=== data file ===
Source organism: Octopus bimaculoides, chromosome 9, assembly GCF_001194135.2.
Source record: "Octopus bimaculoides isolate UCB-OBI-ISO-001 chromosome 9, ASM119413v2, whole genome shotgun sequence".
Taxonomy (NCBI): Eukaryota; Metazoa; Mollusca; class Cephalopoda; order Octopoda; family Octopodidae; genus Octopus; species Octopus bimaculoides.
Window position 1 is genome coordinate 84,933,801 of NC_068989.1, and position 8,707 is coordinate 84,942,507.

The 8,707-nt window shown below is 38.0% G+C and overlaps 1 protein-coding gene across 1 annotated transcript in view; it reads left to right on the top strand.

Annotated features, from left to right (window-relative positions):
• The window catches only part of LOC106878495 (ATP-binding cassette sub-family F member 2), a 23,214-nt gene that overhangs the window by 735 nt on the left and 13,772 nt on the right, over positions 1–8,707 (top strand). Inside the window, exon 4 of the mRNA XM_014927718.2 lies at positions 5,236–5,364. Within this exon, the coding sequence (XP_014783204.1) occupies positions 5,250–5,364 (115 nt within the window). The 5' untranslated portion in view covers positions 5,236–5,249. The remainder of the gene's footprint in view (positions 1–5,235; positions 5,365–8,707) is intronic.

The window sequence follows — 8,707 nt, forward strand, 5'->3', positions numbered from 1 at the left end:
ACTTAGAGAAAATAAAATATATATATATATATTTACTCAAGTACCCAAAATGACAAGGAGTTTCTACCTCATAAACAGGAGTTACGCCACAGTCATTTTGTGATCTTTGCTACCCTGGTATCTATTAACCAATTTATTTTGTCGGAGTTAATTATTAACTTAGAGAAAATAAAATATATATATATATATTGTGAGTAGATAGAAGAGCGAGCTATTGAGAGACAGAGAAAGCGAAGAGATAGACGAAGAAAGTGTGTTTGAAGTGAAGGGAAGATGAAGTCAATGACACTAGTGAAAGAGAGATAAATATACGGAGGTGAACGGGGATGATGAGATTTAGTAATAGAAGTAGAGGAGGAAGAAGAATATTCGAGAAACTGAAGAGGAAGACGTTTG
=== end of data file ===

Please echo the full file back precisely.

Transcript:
Source organism: Octopus bimaculoides, chromosome 9, assembly GCF_001194135.2.
Source record: "Octopus bimaculoides isolate UCB-OBI-ISO-001 chromosome 9, ASM119413v2, whole genome shotgun sequence".
Taxonomy (NCBI): Eukaryota; Metazoa; Mollusca; class Cephalopoda; order Octopoda; family Octopodidae; genus Octopus; species Octopus bimaculoides.
Window position 1 is genome coordinate 84,933,801 of NC_068989.1, and position 8,707 is coordinate 84,942,507.

The 8,707-nt window shown below is 38.0% G+C and overlaps 1 protein-coding gene across 1 annotated transcript in view; it reads left to right on the top strand.

Annotated features, from left to right (window-relative positions):
• The window catches only part of LOC106878495 (ATP-binding cassette sub-family F member 2), a 23,214-nt gene that overhangs the window by 735 nt on the left and 13,772 nt on the right, over positions 1–8,707 (top strand). Inside the window, exon 4 of the mRNA XM_014927718.2 lies at positions 5,236–5,364. Within this exon, the coding sequence (XP_014783204.1) occupies positions 5,250–5,364 (115 nt within the window). The 5' untranslated portion in view covers positions 5,236–5,249. The remainder of the gene's footprint in view (positions 1–5,235; positions 5,365–8,707) is intronic.

The window sequence follows — 8,707 nt, forward strand, 5'->3', positions numbered from 1 at the left end:
ACTTAGAGAAAATAAAATATATATATATATATTTACTCAAGTACCCAAAATGACAAGGAGTTTCTACCTCATAAACAGGAGTTACGCCACAGTCATTTTGTGATCTTTGCTACCCTGGTATCTATTAACCAATTTATTTTGTCGGAGTTAATTATTAACTTAGAGAAAATAAAATATATATATATATATTGTGAGTAGATAGAAGAGCGAGCTATTGAGAGACAGAGAAAGCGAAGAGATAGACGAAGAAAGTGTGTTTGAAGTGAAGGGAAGATGAAGTCAATGACACTAGTGAAAGAGAGATAAATATACGGAGGTGAACGGGGATGATGAGATTTAGTAATAGAAGTAGAGGAGGAAGAAGAATATTCGAGAAACTGAAGAGGAAGACGTTTG